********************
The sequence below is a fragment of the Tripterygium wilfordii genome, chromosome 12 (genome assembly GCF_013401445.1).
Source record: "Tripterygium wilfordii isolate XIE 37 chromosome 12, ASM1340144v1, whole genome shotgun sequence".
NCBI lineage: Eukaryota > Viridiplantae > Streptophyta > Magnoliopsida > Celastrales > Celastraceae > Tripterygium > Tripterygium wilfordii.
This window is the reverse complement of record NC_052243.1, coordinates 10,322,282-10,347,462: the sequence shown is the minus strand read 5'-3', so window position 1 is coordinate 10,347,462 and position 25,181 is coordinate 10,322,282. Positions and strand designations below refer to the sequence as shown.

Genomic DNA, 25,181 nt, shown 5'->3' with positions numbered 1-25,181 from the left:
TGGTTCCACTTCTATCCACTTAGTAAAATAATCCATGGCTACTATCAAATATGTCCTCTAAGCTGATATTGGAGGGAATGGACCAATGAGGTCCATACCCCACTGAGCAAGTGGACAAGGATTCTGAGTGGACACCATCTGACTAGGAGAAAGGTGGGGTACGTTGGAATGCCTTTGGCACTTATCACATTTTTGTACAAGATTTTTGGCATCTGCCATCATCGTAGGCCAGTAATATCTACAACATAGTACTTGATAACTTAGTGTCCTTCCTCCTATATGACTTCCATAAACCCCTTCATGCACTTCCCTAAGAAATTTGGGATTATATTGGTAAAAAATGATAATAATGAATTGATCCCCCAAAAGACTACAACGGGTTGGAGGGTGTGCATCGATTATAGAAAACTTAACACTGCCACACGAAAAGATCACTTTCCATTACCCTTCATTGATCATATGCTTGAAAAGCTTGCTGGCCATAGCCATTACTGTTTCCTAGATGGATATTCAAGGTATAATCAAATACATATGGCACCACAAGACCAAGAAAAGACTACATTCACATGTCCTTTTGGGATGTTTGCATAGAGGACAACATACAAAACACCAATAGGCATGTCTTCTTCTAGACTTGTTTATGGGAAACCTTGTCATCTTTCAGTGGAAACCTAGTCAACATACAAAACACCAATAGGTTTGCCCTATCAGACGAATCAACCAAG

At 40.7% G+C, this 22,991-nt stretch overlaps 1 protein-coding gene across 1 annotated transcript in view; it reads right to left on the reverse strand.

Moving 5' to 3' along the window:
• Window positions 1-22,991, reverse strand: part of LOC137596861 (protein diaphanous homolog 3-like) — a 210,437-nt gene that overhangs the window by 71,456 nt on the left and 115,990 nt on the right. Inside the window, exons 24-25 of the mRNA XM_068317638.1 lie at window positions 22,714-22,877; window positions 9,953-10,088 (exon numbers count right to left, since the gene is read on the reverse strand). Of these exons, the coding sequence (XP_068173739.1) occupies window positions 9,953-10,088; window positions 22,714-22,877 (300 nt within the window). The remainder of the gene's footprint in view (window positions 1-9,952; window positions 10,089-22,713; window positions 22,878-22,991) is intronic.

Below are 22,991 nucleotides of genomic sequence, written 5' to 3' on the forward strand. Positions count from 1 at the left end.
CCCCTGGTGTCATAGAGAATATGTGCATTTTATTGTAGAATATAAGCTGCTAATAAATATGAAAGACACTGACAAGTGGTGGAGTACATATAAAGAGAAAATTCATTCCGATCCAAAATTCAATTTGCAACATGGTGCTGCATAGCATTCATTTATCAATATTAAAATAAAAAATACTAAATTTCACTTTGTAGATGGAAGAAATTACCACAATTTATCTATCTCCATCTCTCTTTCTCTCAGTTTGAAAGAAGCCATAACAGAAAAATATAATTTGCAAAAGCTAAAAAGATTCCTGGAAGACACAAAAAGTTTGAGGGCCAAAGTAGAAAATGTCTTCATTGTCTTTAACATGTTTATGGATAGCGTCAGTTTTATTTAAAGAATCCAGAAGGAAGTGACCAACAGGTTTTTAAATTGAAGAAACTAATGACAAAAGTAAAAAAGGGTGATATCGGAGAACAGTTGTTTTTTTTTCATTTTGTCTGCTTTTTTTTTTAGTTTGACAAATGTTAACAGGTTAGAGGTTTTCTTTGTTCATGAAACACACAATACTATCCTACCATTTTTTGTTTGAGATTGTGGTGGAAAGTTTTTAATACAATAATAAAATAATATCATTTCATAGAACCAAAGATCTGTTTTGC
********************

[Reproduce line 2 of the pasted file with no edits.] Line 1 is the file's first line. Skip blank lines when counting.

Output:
Source record: "Tripterygium wilfordii isolate XIE 37 chromosome 12, ASM1340144v1, whole genome shotgun sequence".